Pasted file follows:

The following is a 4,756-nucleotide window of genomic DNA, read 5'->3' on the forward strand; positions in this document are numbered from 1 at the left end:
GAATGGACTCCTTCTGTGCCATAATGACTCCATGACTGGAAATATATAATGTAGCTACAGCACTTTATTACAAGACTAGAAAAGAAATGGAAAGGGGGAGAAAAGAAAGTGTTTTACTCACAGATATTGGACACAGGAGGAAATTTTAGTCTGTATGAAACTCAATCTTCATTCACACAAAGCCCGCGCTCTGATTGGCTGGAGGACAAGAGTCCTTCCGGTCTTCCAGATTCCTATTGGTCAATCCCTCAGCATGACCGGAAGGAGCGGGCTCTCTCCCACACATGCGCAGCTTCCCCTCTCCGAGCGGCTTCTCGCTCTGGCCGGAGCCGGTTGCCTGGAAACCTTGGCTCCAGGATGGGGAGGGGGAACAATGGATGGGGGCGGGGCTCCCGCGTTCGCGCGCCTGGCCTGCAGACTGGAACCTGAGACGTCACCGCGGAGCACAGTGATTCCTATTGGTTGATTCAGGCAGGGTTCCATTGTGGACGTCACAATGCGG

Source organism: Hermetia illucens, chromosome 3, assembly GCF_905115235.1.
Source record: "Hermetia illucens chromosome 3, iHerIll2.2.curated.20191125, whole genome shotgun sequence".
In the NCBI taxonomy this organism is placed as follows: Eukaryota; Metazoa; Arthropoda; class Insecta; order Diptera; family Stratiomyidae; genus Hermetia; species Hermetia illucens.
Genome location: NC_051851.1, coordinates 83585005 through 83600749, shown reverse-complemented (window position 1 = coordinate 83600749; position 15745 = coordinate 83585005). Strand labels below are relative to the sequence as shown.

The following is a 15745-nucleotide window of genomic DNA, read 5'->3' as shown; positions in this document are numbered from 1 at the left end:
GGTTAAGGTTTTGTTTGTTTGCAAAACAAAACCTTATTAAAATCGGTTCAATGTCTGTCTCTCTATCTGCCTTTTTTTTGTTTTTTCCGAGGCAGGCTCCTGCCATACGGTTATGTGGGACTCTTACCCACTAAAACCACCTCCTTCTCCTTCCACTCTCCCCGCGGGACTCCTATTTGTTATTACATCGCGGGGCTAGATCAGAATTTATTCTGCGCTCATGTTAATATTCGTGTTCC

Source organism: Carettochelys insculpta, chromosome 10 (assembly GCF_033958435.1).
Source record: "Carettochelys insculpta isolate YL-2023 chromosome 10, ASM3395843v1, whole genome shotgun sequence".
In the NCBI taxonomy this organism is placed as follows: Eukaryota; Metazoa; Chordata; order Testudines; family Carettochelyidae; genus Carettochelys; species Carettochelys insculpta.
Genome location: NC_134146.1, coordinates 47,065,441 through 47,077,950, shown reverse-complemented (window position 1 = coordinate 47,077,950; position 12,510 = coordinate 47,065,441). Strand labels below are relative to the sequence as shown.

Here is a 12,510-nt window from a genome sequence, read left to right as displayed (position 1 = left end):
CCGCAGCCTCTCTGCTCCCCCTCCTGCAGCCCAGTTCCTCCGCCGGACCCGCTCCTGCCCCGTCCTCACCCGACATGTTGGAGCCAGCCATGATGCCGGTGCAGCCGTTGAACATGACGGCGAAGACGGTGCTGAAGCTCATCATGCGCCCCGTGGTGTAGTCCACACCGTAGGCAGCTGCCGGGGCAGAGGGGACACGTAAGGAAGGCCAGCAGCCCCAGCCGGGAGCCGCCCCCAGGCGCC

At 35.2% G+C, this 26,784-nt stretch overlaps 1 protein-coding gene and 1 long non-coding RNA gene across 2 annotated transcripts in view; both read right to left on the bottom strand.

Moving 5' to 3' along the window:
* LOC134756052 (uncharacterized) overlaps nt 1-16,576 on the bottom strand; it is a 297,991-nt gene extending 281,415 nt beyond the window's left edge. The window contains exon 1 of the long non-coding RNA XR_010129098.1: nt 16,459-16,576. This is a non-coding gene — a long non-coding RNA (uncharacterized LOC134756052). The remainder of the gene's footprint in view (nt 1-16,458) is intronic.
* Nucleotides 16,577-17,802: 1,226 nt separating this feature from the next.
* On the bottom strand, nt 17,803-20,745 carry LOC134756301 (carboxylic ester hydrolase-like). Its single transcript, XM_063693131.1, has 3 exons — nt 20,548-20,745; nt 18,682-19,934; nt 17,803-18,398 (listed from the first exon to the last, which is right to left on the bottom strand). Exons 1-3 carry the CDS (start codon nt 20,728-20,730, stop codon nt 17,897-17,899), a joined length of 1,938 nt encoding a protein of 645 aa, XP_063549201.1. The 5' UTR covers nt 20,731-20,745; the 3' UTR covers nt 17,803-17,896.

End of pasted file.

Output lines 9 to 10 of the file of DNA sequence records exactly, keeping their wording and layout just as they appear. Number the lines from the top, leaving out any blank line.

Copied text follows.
Source organism: Carettochelys insculpta, chromosome 10 (assembly GCF_033958435.1).
Source record: "Carettochelys insculpta isolate YL-2023 chromosome 10, ASM3395843v1, whole genome shotgun sequence".